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Sunday 26 August 2012

Republicans And Tories Split?

Political parties of the centre-left, centre, and centre-right tend to at least sympathise with their counterparts in other countries. So Labour finds no problem allying with the German Social Democrats in the European Parliament (EP), along with the French Socialists, the Spanish PS, and its Portuguese equivalent. Likewise there are ties with the Democrats in the USA.

The Tories, despite Young Dave pulling his jolly good chaps out of the mainstream centre-right group in the EP, also have ties Stateside, in their case to the Republican Party. Also, Prime Ministers can work across these alliances, as Tone did with Dubya Bush, or not go along with them at times, as Harold Wilson did when he resisted Lyndon Johnson’s call to join the Vietnam misadventure.

But the ties between the Tories and the GOP are under strain, as the latter lurches to the right on key issues such as abortion, where the party position is now to outlaw the practice even in cases of rape. While the Tories have those who take a more pro-life stance, such as (yes, it’s her again) Nadine Dorries, even she does not argue in favour of an outright ban.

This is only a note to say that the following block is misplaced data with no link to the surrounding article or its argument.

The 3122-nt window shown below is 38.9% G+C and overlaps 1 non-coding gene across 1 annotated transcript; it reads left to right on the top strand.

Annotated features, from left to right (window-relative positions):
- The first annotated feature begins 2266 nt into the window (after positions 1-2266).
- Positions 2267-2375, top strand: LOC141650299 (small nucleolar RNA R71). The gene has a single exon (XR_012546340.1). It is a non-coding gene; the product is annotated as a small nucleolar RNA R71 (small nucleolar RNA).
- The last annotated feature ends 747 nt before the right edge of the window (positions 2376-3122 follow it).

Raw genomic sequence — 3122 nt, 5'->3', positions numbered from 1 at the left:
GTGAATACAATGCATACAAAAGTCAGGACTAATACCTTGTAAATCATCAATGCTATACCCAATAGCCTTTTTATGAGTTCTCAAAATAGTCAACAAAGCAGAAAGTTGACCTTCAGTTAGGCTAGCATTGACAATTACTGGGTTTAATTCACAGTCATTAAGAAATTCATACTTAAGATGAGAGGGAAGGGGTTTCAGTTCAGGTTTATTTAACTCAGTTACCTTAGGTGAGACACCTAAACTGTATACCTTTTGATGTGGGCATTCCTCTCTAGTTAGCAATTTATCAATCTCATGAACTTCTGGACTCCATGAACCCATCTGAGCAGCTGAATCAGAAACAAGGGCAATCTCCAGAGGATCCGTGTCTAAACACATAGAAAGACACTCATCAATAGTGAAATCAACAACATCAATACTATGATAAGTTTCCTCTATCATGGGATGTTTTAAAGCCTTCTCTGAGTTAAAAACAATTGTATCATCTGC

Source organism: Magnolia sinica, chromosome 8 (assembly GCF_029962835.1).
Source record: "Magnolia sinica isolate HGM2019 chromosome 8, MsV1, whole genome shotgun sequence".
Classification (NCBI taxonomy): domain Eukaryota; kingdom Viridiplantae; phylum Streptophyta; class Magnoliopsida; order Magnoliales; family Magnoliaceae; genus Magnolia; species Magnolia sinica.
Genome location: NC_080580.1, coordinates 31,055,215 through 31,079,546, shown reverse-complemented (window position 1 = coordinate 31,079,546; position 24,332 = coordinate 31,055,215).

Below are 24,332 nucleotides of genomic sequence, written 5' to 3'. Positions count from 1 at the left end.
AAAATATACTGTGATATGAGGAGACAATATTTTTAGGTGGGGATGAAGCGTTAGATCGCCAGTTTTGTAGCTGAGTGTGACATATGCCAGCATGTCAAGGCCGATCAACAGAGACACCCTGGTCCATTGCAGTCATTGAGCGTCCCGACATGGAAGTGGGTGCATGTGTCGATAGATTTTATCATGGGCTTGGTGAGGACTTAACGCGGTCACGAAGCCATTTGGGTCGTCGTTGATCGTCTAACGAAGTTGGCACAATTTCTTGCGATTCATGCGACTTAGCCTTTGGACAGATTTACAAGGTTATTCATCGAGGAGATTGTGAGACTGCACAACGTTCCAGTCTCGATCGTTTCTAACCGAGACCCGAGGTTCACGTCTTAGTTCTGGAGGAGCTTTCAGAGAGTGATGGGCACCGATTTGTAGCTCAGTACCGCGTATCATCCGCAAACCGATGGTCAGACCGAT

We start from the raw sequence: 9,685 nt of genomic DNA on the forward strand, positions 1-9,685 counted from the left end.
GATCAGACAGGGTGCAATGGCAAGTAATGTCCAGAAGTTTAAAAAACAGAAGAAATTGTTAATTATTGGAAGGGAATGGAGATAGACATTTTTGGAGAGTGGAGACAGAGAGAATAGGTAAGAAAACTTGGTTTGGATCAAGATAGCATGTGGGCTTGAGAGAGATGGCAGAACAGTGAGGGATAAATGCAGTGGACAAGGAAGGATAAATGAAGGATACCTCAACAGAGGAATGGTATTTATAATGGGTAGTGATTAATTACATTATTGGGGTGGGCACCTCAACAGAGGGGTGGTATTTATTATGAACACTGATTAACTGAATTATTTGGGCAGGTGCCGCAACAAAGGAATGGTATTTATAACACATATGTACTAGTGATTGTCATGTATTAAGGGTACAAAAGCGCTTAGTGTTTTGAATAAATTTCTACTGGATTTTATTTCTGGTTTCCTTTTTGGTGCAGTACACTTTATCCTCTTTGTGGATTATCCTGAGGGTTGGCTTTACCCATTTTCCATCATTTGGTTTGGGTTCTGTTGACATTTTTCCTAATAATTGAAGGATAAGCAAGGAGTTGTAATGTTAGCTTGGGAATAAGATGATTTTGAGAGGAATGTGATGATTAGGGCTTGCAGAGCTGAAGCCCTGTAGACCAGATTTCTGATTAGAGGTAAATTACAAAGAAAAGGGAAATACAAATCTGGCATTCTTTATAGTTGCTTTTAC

And even the Tory supporting Telegraph has joined the implicit disquiet, with Peter Foster featuring Braintree MP Brooks Newmark, who was born in the USA and campaigned for Dubya’s Dad. Newmark makes the point that he expects most Tories who take sides on the Presidential Poll to support Barack Obama. He cites health care reform and religion, in addition to abortion, as influencing this choice.

What the Tel does not mention is that the GOP also endorses a far more draconian stance on immigration, including walling off the Mexican border and a policy of “self deportation”. That’s a bit like what the National Front was advocating in 1960s Britain. And, as the man said, there’s more: Rep Michelle Bachman, who will be speaking at some convention events, has called homosexuality “part of Satan”.

The GOP has lost ground among women voters, unsurprisingly when proposals that affect them are devised by mainly Christian and invariably conservative men. Many women have said they are less likely to vote for Mitt Romney since he picked Paul Ryan – whose stance on abortion is no different to that of Todd Akin of “legitimate rape” notoriety – as his running mate.

Those in the wider UK Conservative Movement will doubtless support the GOP wholeheartedly. But the Tory Party is still a broad enough church for many of its members, those suggested by Brooks Newmark, to be turned off from identifying with their sister party and instead going with Obama, whom many Republicans still believe is a Muslim who was born in Kenya.

Such a split should send a message to the GOP. But I doubt anyone will listen.

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